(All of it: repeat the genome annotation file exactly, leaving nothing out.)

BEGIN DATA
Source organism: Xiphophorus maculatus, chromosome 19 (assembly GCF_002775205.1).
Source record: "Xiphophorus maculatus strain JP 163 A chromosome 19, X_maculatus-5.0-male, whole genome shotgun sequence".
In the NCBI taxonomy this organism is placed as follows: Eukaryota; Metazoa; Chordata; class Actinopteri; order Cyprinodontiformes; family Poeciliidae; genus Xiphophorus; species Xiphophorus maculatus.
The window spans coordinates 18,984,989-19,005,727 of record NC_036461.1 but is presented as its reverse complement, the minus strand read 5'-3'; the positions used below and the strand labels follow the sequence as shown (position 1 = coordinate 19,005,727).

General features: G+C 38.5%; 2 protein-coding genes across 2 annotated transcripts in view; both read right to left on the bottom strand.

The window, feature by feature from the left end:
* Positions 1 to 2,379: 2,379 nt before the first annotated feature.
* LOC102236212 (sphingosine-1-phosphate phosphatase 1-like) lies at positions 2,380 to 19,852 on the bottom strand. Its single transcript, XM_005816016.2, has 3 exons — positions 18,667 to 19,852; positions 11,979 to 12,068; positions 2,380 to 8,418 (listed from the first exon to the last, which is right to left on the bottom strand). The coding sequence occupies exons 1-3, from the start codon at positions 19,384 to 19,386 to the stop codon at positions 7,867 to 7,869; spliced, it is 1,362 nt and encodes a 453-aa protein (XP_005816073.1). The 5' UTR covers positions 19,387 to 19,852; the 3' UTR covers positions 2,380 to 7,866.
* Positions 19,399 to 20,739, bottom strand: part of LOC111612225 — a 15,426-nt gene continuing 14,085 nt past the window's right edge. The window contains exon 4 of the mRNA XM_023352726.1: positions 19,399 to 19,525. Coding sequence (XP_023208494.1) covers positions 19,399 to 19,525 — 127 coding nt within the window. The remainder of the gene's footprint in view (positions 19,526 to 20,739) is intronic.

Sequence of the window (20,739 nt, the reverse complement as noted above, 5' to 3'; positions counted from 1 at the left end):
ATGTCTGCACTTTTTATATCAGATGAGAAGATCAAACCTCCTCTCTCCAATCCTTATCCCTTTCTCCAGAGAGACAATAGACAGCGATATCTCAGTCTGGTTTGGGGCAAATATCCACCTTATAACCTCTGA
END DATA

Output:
Source organism: Xiphophorus maculatus, chromosome 19 (assembly GCF_002775205.1).
Source record: "Xiphophorus maculatus strain JP 163 A chromosome 19, X_maculatus-5.0-male, whole genome shotgun sequence".
In the NCBI taxonomy this organism is placed as follows: Eukaryota; Metazoa; Chordata; class Actinopteri; order Cyprinodontiformes; family Poeciliidae; genus Xiphophorus; species Xiphophorus maculatus.
The window spans coordinates 18,984,989-19,005,727 of record NC_036461.1 but is presented as its reverse complement, the minus strand read 5'-3'; the positions used below and the strand labels follow the sequence as shown (position 1 = coordinate 19,005,727).

General features: G+C 38.5%; 2 protein-coding genes across 2 annotated transcripts in view; both read right to left on the bottom strand.

The window, feature by feature from the left end:
* Positions 1 to 2,379: 2,379 nt before the first annotated feature.
* LOC102236212 (sphingosine-1-phosphate phosphatase 1-like) lies at positions 2,380 to 19,852 on the bottom strand. Its single transcript, XM_005816016.2, has 3 exons — positions 18,667 to 19,852; positions 11,979 to 12,068; positions 2,380 to 8,418 (listed from the first exon to the last, which is right to left on the bottom strand). The coding sequence occupies exons 1-3, from the start codon at positions 19,384 to 19,386 to the stop codon at positions 7,867 to 7,869; spliced, it is 1,362 nt and encodes a 453-aa protein (XP_005816073.1). The 5' UTR covers positions 19,387 to 19,852; the 3' UTR covers positions 2,380 to 7,866.
* Positions 19,399 to 20,739, bottom strand: part of LOC111612225 — a 15,426-nt gene continuing 14,085 nt past the window's right edge. The window contains exon 4 of the mRNA XM_023352726.1: positions 19,399 to 19,525. Coding sequence (XP_023208494.1) covers positions 19,399 to 19,525 — 127 coding nt within the window. The remainder of the gene's footprint in view (positions 19,526 to 20,739) is intronic.

Sequence of the window (20,739 nt, the reverse complement as noted above, 5' to 3'; positions counted from 1 at the left end):
ATGTCTGCACTTTTTATATCAGATGAGAAGATCAAACCTCCTCTCTCCAATCCTTATCCCTTTCTCCAGAGAGACAATAGACAGCGATATCTCAGTCTGGTTTGGGGCAAATATCCACCTTATAACCTCTGA